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Plant Health Care in Richmond, VA

Man vs. City Tree

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http://m.nbc12.com/ms/p/a3/128/view.m?id=124279&storyId=18918224&news=Top%20Stories&news2=Main

Man battles with city over fallen tree
By Laura Geller

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The saga continues for one Richmond man fighting the city over a tree that toppled onto his house during Monday’s storm. Carl Archacki complained about the tree but Richmond officials would not remove it.

NBC12 obtained a city document that explains why Richmond didn’t remove the tree, which caused thousands of dollars of damage. Carl Archacki says he’s talking to a lawyer about his next steps.

His story struck a nerve with many Richmonders. He had warned about the tree, which was on city property but just yards away from his Monument Avenue house. He asked the city’s permission to remove it but was denied.

“The city inspection crew came and I understood it was a healthy tree,” Archacki explained.

Insurance experts say the health of a tree is the main factor used when assessing its risk. For example, if a tree in your yard was deemed healthy and fell into you neighbor’s yard during a storm, they say, it would be difficult to be found negligent.

Still, Carl is consulting lawyers on the possibility of filing suit against the city. A Department of Public Works spokesperson would not comment on this incident except to reiterate the tree was healthy.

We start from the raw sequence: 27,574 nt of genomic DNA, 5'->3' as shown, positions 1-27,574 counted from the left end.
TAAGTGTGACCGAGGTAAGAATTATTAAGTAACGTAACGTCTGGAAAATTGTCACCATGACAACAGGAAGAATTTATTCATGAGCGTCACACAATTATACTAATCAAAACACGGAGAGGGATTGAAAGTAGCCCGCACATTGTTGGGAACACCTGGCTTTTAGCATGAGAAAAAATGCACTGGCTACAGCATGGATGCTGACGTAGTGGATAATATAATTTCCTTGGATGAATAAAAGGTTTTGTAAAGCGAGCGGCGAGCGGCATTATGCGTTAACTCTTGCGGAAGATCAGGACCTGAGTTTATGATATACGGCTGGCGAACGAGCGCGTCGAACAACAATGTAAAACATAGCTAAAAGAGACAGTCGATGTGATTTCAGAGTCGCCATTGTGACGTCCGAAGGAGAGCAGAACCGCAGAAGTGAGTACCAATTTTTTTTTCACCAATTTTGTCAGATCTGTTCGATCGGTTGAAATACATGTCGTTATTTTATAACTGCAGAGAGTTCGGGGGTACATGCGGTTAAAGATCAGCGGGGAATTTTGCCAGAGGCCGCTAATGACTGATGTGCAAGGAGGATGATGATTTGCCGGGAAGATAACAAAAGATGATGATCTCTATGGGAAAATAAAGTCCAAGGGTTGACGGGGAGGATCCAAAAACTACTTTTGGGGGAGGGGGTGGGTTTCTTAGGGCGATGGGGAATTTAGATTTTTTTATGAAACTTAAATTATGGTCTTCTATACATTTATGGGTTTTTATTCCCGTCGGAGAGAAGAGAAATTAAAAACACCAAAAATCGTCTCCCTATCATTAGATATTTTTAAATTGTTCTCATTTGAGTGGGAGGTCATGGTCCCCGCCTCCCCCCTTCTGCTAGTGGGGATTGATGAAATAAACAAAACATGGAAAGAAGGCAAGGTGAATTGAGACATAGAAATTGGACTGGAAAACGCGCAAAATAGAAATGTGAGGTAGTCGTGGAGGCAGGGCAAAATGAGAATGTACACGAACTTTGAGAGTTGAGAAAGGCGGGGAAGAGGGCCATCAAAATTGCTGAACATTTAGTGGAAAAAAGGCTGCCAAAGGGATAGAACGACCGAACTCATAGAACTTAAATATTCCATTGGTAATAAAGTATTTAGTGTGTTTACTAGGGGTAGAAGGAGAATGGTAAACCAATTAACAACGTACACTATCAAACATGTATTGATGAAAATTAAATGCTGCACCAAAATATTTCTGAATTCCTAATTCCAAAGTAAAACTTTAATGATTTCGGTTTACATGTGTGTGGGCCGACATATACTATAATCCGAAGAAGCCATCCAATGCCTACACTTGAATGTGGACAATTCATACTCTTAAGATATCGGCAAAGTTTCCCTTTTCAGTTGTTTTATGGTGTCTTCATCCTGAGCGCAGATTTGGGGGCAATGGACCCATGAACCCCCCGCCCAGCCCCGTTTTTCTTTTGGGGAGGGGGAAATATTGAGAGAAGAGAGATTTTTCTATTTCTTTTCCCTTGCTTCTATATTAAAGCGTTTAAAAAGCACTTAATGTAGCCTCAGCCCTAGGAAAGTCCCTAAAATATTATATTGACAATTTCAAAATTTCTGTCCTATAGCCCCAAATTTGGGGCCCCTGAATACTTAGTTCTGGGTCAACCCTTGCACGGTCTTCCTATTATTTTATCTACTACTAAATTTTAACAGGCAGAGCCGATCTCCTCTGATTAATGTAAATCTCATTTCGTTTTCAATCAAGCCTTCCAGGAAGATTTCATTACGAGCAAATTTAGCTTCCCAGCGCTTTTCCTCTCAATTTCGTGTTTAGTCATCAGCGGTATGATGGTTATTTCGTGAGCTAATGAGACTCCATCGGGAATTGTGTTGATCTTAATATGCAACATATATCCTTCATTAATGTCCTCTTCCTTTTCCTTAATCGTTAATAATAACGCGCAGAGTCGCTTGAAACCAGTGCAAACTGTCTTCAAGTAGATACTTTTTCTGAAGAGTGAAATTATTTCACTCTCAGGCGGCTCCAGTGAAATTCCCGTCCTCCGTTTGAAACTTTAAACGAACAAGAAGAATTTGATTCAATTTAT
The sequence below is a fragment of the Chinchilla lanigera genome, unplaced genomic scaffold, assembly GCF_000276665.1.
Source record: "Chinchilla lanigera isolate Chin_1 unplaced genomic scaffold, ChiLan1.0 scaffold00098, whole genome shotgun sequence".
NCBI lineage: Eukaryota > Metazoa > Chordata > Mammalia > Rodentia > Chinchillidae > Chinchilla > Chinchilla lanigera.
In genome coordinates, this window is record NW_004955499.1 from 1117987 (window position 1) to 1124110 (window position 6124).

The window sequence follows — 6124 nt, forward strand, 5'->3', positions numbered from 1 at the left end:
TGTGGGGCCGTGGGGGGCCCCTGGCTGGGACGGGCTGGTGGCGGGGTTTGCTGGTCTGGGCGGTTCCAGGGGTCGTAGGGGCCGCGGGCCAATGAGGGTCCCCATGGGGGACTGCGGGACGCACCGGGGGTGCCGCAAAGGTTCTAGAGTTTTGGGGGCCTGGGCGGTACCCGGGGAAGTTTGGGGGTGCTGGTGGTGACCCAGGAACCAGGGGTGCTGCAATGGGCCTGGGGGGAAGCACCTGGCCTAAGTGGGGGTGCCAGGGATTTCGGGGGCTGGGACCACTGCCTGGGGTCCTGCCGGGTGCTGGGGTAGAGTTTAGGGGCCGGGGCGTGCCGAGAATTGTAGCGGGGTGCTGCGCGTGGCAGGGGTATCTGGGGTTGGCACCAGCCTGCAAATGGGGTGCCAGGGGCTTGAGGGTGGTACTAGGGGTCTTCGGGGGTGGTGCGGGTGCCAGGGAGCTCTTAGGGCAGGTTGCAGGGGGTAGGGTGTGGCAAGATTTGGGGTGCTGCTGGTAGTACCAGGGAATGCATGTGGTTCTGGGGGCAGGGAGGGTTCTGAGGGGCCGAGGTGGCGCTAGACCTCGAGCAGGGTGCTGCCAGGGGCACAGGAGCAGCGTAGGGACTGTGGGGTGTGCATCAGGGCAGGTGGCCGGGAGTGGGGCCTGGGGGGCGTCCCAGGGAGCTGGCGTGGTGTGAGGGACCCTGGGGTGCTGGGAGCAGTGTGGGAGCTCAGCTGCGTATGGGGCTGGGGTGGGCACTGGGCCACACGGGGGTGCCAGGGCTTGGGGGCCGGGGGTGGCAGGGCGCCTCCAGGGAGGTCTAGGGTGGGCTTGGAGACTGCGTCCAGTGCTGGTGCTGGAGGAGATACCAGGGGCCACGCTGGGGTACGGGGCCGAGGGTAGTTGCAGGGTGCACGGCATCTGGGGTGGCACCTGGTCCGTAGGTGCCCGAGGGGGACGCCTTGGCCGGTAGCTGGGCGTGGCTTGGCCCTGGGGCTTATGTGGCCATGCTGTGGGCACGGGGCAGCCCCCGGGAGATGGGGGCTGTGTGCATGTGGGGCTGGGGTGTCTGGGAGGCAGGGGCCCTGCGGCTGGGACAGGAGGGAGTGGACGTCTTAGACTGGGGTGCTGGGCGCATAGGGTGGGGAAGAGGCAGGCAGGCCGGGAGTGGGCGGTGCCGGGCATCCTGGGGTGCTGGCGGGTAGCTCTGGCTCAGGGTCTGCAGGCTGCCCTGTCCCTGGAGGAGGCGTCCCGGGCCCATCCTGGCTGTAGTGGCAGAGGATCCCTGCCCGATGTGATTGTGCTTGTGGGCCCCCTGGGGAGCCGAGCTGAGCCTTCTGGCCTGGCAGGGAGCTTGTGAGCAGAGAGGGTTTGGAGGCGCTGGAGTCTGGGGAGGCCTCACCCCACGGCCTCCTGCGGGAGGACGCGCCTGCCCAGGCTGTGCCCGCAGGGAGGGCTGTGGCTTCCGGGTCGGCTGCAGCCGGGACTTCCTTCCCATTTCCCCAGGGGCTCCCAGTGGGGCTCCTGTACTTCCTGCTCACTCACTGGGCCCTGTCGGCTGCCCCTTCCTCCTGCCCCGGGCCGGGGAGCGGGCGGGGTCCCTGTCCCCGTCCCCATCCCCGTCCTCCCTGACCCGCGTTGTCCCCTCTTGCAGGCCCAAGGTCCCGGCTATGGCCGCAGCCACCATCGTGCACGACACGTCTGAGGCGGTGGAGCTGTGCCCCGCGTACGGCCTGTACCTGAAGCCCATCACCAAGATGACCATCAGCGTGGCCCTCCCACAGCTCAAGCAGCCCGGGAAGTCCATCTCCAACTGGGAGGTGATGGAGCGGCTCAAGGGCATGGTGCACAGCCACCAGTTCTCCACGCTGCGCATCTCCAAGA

The public works documents detail how the city arborist should inspect a tree to determine the risk. It looks at decay, lean, fungus and other categories and uses an involved formula.

Tree removal expert Steve Flournoy says the policy looks standard for the industry.

“All trees have a little bit of risk when they’re near a structure,” he explained. “Healthy trees are usually low risk but if you had an extreme storm, winds over about 60 mph can take down a perfectly healthy tree.”

Flournoy believes if officials gave all homeowners permission to remove city trees they’re concerned about, there’d be nothing left.

“You have to weigh the value-risk ratio because trees are nice and you get shade so you don’t want to clear everything out,” he said.

Archacki had just moved back into his newly renovated home after a fire damaged it almost two years ago.

Copyright 2012 WWBT NBC12. All rights reserved.

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Written by vaphc

June 30, 2012 at 7:20 am

Posted in Uncategorized

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